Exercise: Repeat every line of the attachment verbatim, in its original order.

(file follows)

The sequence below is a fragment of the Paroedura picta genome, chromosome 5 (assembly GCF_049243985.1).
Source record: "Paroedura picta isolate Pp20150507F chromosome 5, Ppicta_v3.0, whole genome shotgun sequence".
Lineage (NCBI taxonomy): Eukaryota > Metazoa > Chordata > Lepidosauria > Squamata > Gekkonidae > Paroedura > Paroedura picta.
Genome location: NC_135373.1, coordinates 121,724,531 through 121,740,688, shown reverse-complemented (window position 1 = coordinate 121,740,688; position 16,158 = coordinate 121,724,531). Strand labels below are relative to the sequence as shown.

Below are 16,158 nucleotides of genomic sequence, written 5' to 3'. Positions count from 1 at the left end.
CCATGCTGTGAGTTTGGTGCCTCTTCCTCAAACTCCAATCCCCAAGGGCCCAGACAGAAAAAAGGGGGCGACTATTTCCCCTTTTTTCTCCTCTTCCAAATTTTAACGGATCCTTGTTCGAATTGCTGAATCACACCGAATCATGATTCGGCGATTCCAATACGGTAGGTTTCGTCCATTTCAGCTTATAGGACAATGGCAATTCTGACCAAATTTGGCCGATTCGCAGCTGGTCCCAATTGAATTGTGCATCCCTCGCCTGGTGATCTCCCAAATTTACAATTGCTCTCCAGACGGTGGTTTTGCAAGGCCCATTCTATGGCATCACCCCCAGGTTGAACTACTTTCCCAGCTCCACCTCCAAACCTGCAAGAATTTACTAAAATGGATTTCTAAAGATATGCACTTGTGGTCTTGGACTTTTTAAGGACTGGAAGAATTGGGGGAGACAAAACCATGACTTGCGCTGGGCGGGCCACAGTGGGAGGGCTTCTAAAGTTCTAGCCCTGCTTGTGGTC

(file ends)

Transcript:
The sequence below is a fragment of the Paroedura picta genome, chromosome 5 (assembly GCF_049243985.1).
Source record: "Paroedura picta isolate Pp20150507F chromosome 5, Ppicta_v3.0, whole genome shotgun sequence".
Lineage (NCBI taxonomy): Eukaryota > Metazoa > Chordata > Lepidosauria > Squamata > Gekkonidae > Paroedura > Paroedura picta.
Genome location: NC_135373.1, coordinates 121,724,531 through 121,740,688, shown reverse-complemented (window position 1 = coordinate 121,740,688; position 16,158 = coordinate 121,724,531). Strand labels below are relative to the sequence as shown.

Below are 16,158 nucleotides of genomic sequence, written 5' to 3'. Positions count from 1 at the left end.
CCATGCTGTGAGTTTGGTGCCTCTTCCTCAAACTCCAATCCCCAAGGGCCCAGACAGAAAAAAGGGGGCGACTATTTCCCCTTTTTTCTCCTCTTCCAAATTTTAACGGATCCTTGTTCGAATTGCTGAATCACACCGAATCATGATTCGGCGATTCCAATACGGTAGGTTTCGTCCATTTCAGCTTATAGGACAATGGCAATTCTGACCAAATTTGGCCGATTCGCAGCTGGTCCCAATTGAATTGTGCATCCCTCGCCTGGTGATCTCCCAAATTTACAATTGCTCTCCAGACGGTGGTTTTGCAAGGCCCATTCTATGGCATCACCCCCAGGTTGAACTACTTTCCCAGCTCCACCTCCAAACCTGCAAGAATTTACTAAAATGGATTTCTAAAGATATGCACTTGTGGTCTTGGACTTTTTAAGGACTGGAAGAATTGGGGGAGACAAAACCATGACTTGCGCTGGGCGGGCCACAGTGGGAGGGCTTCTAAAGTTCTAGCCCTGCTTGTGGTC